Anyone who has taken a bath, washed a lot of dishes or spent a good time in the pool has experienced the feeling of having wrinkled fingers. However, few of them know the reason why this phenomenon occurs. It is popularly thought that the water enters the skin softening it in such a way that it causes wrinkles to form on its surface, something that also occurs on the toes.
But this explanation is not entirely true. What happens is that during prolonged contact with water, the globules of blood beneath the skin shrink in response to a pulse from the autonomic nervous system. Therefore, contrary to what may seem, the fingertips do not swell but contract, thus causing wrinkles.
A team of scientists from the University of Newcastle, located in the north of England, wanted to delve deeper into this issue and found a solution that, according to them, would explain much better the true causes underlying this phenomenon. These causes would not be other than that of a human adaptation mechanism by which, by being in contact for a long time with water, the skin of our fingers would wrinkle to allow us to better grip wet objects.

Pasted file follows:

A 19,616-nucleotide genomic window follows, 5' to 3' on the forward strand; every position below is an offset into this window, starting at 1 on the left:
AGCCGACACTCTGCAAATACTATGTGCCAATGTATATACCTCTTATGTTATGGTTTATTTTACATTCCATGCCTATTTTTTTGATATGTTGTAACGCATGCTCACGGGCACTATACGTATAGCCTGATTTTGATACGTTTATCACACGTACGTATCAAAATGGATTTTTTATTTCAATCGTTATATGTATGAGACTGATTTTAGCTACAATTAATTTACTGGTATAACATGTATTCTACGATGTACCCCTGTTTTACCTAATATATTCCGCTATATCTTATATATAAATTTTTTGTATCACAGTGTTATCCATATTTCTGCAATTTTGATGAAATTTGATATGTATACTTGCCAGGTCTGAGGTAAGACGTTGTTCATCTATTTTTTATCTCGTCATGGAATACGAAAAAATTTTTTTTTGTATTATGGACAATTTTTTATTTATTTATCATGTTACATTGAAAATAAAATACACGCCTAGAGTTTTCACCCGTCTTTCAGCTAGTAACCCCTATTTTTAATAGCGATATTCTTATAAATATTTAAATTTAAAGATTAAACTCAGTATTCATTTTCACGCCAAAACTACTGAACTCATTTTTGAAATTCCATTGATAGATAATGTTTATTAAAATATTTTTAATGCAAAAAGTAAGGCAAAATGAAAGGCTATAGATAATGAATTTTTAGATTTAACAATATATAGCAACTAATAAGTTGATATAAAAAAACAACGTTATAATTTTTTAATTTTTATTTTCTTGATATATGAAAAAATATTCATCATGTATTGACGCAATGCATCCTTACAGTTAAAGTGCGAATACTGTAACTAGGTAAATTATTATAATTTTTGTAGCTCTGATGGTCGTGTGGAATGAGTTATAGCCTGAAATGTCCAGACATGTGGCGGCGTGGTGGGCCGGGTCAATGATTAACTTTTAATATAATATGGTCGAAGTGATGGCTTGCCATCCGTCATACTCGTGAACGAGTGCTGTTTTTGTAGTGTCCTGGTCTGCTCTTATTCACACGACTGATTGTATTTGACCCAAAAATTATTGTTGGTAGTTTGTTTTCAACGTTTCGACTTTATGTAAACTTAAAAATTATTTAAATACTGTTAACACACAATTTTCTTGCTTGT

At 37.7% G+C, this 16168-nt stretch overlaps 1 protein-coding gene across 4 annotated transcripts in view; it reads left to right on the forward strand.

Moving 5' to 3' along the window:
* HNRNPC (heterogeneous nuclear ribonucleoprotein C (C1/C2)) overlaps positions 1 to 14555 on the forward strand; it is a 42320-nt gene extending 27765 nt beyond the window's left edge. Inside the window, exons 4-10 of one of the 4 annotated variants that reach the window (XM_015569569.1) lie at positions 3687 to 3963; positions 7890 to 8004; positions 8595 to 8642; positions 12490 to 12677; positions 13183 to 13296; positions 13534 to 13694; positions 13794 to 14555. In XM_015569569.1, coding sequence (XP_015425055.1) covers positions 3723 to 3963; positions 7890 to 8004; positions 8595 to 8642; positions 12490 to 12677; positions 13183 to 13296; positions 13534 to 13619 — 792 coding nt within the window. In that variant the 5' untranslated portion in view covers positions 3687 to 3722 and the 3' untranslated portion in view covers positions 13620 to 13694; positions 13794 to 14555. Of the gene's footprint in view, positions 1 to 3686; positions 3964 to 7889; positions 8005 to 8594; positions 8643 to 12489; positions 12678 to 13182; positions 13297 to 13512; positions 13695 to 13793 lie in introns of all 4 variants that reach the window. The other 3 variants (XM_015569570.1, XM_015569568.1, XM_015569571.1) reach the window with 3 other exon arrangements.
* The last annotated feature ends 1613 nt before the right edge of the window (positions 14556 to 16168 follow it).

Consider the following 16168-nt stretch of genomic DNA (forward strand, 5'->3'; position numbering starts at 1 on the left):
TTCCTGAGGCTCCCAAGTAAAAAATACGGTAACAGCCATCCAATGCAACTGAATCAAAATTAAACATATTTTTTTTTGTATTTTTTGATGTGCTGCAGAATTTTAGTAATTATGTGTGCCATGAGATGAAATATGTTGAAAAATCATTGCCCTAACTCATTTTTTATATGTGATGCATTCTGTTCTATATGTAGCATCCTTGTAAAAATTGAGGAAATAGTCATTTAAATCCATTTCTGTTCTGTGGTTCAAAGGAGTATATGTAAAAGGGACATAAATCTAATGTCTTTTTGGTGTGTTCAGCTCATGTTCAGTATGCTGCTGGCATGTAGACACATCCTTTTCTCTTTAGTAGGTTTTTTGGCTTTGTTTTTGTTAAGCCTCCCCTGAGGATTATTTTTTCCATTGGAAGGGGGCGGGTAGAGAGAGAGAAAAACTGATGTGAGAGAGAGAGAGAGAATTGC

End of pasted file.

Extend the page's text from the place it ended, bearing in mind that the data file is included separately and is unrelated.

An experiment with marbles
To demonstrate the suitability of their thesis, the scientists asked 20 participants in an experiment to move a few marbles, both wet and dry, from one container to another through narrow openings. The result was that if this process was carried out after having had the fingers under the water for a while, and therefore with the skin of the wrinkled buds, the handling of the marbles was much more skillful and successful than when this process was done with dry fingers.
As a result of these results, the experts have reflected in depth on the meaning of this adaptation at the evolutionary level, inclining to think that the wrinkled fingers allowed our ancestors to look for food in the water. In the case of the toes, human evolution would lead to a different cause: it would help them to grab onto wet surfaces.